God's Mirror: Renewal and Engagement in French Catholic Intellectual Culture in the Mid-Twentieth Century

God's Mirror: Renewal and Engagement in French Catholic Intellectual Culture in the Mid-Twentieth Century

God's Mirror: Renewal and Engagement in French Catholic Intellectual Culture in the Mid-Twentieth Century

God's Mirror: Renewal and Engagement in French Catholic Intellectual Culture in the Mid-Twentieth Century

Synopsis

Gathering in one place a cohesive selection of articles that deepen our sense of the vitality and controversy within the Catholic renewal of the mid-twentieth century, God's Mirror offers historical analysis of French Catholic intellectuals. This volume highlights the work of writers, thinkers and creative artists who have not always drawn the attention given to such luminaries as Maritain, Mounier, and Marcel.

Organized around the typologies of renewal and engagement, editors Katherine Davies and Toby Garfitt provide a revisionist and interdisciplinary reading of the narrative of twentieth-century French Catholicism. Renewal and engagement are both manifestations of how the Catholic intellectual reflects and takes position on the relationship between the Church, personal faith and the world, and on the increasingly problematic relationship between intellectuals and the Magisterium. A majority of the writings are based on extensive research into published texts, with some occasional archival references, and they give critical insights into the tensions that characterized the theological and political concerns of their subjects.

Excerpt

As body, man is a being whose condition it is always to be communi
cated; indeed, he regains himself only on account of having been com
municated. For this reason, man as a whole is not an archetype of Being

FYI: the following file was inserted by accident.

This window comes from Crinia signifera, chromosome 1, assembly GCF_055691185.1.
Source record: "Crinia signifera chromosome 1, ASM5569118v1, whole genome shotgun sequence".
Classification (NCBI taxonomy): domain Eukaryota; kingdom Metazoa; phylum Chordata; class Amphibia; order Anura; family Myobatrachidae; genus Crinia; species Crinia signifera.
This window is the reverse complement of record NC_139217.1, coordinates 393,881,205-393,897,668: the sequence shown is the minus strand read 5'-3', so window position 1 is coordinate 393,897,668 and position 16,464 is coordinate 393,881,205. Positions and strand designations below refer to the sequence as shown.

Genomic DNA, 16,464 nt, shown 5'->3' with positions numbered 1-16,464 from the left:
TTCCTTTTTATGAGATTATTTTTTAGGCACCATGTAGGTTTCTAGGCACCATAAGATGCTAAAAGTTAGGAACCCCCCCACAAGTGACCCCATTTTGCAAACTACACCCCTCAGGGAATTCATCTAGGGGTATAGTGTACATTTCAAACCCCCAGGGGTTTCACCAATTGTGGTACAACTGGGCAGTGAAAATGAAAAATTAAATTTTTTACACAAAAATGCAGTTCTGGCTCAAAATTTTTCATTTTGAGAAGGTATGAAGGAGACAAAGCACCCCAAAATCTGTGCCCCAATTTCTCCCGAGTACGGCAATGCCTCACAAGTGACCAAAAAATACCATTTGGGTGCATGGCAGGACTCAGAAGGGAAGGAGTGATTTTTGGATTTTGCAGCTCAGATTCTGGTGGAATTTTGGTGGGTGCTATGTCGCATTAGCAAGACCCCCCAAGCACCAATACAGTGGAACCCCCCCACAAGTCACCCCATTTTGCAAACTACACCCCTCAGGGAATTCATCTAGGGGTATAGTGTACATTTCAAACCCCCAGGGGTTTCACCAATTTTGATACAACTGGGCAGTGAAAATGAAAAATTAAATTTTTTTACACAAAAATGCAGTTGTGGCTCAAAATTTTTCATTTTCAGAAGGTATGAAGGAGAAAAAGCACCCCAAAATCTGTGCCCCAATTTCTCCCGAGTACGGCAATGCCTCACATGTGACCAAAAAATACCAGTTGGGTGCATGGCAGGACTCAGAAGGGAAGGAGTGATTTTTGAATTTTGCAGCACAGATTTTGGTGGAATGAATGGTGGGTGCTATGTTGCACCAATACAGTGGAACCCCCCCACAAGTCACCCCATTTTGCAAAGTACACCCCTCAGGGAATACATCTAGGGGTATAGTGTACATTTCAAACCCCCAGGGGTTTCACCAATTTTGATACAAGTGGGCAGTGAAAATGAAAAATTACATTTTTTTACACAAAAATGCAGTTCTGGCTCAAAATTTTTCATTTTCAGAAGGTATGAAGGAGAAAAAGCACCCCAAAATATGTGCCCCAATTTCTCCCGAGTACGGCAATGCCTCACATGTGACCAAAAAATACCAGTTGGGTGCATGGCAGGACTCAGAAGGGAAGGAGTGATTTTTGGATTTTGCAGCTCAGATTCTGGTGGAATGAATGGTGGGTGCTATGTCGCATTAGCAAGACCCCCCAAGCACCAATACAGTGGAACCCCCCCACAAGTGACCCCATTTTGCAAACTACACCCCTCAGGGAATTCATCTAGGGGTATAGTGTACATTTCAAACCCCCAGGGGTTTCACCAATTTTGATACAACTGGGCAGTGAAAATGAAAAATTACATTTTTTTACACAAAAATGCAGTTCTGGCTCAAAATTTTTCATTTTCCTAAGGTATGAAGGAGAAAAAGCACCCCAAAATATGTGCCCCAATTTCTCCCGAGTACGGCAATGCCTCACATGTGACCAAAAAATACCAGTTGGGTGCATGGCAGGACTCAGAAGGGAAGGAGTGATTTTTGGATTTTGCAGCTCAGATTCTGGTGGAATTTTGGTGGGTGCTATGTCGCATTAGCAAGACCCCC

and of Spirit, rather their image; he is not the primal word, but a re
sponse; he is not a speaker, but an expression governed by the laws of
beauty, laws which man cannot impose on himself. As a totality of spirit
and body, man must make himself into God’s mirror and seek to attain
to that transcendence and radiance that must be found in the world’s
substance if it is indeed God’s image and likeness— his word and ges
ture, action and drama.

Hans Urs von Balthasar, The Glory of the Lord

We understand that there is a dialectic of realism… such a realism con
sists not as a doctrine, but rather as an effort; and it purports less to re
solve problems than to first see them clearly. It is the presence of this
notion of a dialectic that explains… “toward the concrete.” The concrete
will never be the given for the philosopher. It will be the pursued. It is
only in the absence of thought that the concrete can reveal itself to us.

Jean Wahl, Vers le concret (Toward the Concrete)

The “existential” register unites what might only be seen as irreconcilable: the theological aesthetics of Catholic theologian Hans Urs von Balthasar and the “philosophy of the concrete” espoused by the Jewish- born agnostic philosopher Jean Wahl. Writing nearly thirty . . .

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